Here is this week’s sentiment summary:
After several weeks of flirting with the half-way mark and just peeking above it for a single week, the retail investors surveyed by the AAII finally went all in. This week’s bullish camp jumped sharply to 57.6%. That is the highest since mid-January 2007.
But while that is garnering all of the attention for most people, I prefer to look at the relative number of bulls compared to bears. And since those who are pessimistic about the stock market’s performance remained relatively stable at 28.5% the bull ratio is actually lower than it was two weeks ago.
So rather than showing the bull ratio, which I normally do, I thought we’d take a look at the 4 week moving average (if you’d like to see the bull ratio you can always click on the previous link).
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As you can see from the chart, usually optimism is muted within a bear market. So the highs within the 2008 bear market are not as lofty as the ones preceding it. The biggest bout of optimism was in May 2008, the last gasp of the bulls before the unrelenting waterfall declines that proved so devastating.
There is no question though that retail investors are in an extremely bullish mood and they have been sustaining this level of enthusiasm for several weeks.
Stock market newsletter editors have also become increasingly bullish this week with 48.4% identified as such by the weekly Investors Intelligence survey conducted by ChartCraft. That is the highest number since the first week of May 2010 when it spiked to 56%. The bears declined to just 23.1% this week. As with the AAII survey, while the bulls have increased to an extreme level, the bears have not retreated with the same intensity. So the bull/bear ratio for this survey stands almost unchanged at 2.1:1.0.
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For the past 7 years, a ratio approaching 3:1 has been the ceiling for this ratio. It is possible that this may ‘reset’ or that we may be looking at a top which causes a shallow retracement. The only top that coincides with this bull/bear ratio level is the June 2009 one which pushed the S&P 500 index down 8% approximately.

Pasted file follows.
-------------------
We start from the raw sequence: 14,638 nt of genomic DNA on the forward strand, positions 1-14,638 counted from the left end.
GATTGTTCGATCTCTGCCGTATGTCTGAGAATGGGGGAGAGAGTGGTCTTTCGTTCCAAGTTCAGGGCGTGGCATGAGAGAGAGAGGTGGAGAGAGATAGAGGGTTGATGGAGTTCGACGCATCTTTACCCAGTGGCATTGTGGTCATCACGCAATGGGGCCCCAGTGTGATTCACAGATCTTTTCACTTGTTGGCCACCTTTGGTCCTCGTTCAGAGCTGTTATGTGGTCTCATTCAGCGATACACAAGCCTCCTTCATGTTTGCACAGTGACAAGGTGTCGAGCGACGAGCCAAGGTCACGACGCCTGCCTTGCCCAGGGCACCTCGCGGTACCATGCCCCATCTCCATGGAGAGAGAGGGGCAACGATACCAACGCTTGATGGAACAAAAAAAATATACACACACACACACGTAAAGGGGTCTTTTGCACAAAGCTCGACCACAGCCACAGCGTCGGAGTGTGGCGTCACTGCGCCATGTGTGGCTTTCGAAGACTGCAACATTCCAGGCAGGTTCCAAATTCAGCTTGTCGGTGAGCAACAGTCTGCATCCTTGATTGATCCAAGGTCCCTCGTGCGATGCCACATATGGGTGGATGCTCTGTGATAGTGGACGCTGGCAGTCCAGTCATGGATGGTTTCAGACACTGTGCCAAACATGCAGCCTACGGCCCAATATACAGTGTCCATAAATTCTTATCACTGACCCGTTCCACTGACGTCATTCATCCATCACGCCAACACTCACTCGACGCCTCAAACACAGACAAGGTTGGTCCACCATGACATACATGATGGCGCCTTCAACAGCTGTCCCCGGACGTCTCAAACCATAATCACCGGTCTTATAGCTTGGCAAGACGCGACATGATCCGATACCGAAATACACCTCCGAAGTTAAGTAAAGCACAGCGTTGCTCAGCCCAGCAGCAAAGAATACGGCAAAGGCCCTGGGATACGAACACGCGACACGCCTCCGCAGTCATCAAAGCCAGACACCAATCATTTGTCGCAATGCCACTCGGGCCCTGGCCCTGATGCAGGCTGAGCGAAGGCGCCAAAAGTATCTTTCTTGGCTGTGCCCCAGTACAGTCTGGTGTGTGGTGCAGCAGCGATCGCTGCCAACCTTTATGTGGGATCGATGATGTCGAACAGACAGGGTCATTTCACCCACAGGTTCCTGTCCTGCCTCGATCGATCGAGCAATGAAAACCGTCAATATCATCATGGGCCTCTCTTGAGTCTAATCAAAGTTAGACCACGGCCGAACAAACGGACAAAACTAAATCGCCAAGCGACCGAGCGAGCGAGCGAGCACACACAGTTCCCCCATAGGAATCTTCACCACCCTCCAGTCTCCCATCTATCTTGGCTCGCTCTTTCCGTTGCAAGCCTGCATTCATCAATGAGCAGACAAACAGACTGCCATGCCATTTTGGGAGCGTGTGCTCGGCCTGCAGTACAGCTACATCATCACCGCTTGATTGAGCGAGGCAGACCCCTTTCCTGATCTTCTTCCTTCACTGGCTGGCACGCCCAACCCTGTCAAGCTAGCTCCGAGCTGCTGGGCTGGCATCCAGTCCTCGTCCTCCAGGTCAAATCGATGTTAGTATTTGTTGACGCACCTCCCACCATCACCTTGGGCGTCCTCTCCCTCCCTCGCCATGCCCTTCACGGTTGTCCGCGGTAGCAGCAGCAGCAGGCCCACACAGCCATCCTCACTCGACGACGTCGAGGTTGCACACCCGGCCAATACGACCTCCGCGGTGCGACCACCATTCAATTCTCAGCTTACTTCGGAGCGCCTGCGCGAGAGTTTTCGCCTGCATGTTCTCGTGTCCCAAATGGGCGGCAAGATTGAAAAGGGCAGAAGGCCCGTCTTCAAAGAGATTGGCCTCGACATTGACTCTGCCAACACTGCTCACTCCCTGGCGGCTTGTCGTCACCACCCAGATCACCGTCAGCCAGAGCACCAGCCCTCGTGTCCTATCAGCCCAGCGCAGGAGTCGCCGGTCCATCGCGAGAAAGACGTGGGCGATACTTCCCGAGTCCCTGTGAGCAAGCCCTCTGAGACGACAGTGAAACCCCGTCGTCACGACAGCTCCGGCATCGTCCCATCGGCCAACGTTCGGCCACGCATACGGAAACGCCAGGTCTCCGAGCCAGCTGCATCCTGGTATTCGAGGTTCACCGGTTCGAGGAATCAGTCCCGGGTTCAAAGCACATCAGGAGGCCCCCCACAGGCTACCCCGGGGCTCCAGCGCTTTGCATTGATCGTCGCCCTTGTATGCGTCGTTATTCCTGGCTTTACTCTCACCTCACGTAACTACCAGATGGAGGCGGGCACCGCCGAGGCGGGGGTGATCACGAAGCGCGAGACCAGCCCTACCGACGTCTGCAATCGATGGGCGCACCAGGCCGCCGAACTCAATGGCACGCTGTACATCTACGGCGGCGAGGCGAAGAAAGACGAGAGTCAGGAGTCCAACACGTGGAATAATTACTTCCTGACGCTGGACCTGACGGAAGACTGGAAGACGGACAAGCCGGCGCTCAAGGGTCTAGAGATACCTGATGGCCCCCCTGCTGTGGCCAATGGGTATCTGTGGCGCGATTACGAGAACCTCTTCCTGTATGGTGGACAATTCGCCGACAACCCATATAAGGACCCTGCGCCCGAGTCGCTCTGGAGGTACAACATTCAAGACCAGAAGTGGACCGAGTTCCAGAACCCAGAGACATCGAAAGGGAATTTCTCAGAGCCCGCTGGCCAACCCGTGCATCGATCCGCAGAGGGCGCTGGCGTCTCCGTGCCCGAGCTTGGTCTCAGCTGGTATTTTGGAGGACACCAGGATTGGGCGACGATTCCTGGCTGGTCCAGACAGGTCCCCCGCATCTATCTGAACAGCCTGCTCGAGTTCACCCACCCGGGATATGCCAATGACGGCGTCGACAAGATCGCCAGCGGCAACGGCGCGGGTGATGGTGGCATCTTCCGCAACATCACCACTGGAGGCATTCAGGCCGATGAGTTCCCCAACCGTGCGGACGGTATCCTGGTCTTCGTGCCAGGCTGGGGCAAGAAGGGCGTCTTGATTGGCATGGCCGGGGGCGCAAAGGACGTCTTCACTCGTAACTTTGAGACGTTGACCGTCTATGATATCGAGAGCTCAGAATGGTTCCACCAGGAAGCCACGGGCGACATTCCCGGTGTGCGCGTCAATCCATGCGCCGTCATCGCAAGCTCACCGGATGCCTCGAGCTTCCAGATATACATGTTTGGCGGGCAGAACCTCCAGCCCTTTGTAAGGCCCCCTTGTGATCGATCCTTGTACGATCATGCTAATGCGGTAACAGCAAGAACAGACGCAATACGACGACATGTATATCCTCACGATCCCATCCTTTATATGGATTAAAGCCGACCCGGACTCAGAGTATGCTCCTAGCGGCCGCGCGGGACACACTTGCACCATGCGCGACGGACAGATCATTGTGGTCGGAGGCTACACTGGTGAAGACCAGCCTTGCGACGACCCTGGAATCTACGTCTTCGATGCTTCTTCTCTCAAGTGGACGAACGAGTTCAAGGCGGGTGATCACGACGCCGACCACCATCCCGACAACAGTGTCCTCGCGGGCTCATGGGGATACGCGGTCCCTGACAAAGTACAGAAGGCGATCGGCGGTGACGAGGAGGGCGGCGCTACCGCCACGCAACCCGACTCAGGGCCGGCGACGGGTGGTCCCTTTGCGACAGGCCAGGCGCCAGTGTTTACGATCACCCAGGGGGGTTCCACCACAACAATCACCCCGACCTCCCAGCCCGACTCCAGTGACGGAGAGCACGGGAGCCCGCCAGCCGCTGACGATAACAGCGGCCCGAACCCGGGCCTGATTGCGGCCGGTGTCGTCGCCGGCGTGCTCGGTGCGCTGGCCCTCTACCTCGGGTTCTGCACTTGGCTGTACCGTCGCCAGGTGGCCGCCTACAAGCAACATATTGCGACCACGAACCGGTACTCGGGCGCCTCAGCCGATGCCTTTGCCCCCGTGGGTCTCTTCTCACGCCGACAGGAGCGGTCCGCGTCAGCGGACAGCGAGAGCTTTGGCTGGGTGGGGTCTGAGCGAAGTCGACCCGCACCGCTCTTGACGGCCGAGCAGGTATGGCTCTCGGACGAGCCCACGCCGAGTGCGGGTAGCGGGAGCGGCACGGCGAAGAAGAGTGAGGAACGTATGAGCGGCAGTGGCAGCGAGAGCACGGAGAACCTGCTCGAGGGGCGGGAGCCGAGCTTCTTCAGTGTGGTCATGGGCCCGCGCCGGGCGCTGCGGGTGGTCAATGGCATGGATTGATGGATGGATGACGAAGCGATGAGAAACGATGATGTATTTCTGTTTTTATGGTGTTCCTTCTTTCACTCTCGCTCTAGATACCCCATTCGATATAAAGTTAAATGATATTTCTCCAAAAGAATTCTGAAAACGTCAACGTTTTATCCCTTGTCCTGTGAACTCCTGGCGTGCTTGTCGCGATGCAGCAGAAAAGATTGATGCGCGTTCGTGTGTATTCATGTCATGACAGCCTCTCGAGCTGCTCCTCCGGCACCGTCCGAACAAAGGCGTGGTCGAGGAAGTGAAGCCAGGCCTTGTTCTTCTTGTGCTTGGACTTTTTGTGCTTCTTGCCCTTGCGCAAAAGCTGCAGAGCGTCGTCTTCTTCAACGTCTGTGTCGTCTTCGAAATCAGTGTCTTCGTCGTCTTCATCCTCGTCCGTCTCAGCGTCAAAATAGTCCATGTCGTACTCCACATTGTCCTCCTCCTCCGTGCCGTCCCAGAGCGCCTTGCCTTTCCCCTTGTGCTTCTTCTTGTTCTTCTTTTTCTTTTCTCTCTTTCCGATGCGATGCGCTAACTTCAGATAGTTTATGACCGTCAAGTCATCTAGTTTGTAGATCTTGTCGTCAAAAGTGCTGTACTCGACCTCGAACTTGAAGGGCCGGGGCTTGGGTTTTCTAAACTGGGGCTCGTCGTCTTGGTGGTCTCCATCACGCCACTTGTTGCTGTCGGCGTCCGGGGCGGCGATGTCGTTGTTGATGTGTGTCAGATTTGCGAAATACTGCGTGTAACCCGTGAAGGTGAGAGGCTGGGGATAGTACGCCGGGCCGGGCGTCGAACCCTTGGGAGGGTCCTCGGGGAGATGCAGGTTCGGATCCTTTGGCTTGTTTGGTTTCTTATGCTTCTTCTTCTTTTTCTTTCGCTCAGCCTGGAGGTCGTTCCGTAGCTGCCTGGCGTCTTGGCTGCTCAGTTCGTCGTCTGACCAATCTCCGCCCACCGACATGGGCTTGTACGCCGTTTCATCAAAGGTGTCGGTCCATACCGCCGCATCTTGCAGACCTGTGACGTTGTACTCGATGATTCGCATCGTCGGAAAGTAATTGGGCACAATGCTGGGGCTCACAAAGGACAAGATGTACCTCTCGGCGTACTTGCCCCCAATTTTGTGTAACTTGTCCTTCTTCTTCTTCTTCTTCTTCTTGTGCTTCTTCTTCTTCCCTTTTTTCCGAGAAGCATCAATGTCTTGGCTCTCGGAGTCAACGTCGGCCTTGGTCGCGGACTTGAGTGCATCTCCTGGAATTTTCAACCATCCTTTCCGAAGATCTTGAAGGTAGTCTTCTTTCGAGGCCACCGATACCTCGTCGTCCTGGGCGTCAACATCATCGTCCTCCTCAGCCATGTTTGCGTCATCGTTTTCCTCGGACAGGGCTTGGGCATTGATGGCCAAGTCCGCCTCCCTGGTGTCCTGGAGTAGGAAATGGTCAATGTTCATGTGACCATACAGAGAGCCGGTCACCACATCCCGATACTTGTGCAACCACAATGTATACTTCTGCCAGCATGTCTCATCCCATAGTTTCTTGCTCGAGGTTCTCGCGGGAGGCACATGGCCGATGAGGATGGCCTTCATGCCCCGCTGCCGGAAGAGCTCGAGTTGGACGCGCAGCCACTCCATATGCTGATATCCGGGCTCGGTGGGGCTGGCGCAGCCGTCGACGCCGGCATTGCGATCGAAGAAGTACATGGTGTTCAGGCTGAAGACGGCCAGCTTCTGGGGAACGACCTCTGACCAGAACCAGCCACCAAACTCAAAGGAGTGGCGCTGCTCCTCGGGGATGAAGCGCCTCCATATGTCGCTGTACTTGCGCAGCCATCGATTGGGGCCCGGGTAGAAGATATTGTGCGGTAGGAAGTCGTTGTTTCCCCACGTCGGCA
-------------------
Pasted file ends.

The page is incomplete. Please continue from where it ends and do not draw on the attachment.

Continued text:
Hulbert Newsletter Sentiment
In case you missed it, we discussed this alternative measure of newsletter sentiment a few days ago: Newsletter Bullish Sentiment Jumps To Extremes. For the details, check out the link.
Economic Confidence Index
Gallup’s Economic Confidence Index increased recently to -19. This is the highest level for six months:
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The ECI is based on two separate surveys: the Economic Outlook (which asks Americans if economic conditions are getting better or worse) and Economic Conditions (which asks Americans to rate today’s economic conditions as ‘poor’, ‘only fair’, ‘good’ or ‘excellent’.
It may be a bit difficult to make out in the chart above but the dark green line reached a peak on April 21-23rd rising to -17 and again shortly thereafter in early May 2010 (-17 again). Looking further back first days of January 2010 again reached -17. Since then the most recent figures show a slight decrease in optimism reducing the ECI to -26.
I may be reaching a bit but both of those dates correspond to optimistic moods in the stock market and turned out to be tops.
NAAIM Survey of Manager Sentiment
After several weeks of reluctance, it appears that the active managers have finally decided to jump in with both feet. The average exposure in the NAAIM survey increased slightly to 71.5% from last week but the median exposure spiked to 97% long - a level that we had not seen since early May 2007.
This sentiment survey has a short lifespan since it started in 2006 but it has only spent 4.8% of the time above this level so this is a rather rare and extreme occurrence.
Rydex Cash Flow Ratio
This indicator is slightly different than the more familiar Rydex ratio which is a simple comparison of the assets of bull/bear funds. The Rydex Cash Flow ratio attempts to measure the ratio of cash flowing in and out of Rydex equity funds by adjusting the total assets in each fund according to the NAV gains/losses to isolate how much money was added or withdrawn. The numerator is the cumulative flow of total of money market funds as well as short oriented equity funds and the denominator is the cumulative flows of long equity funds.
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Source: Decision Point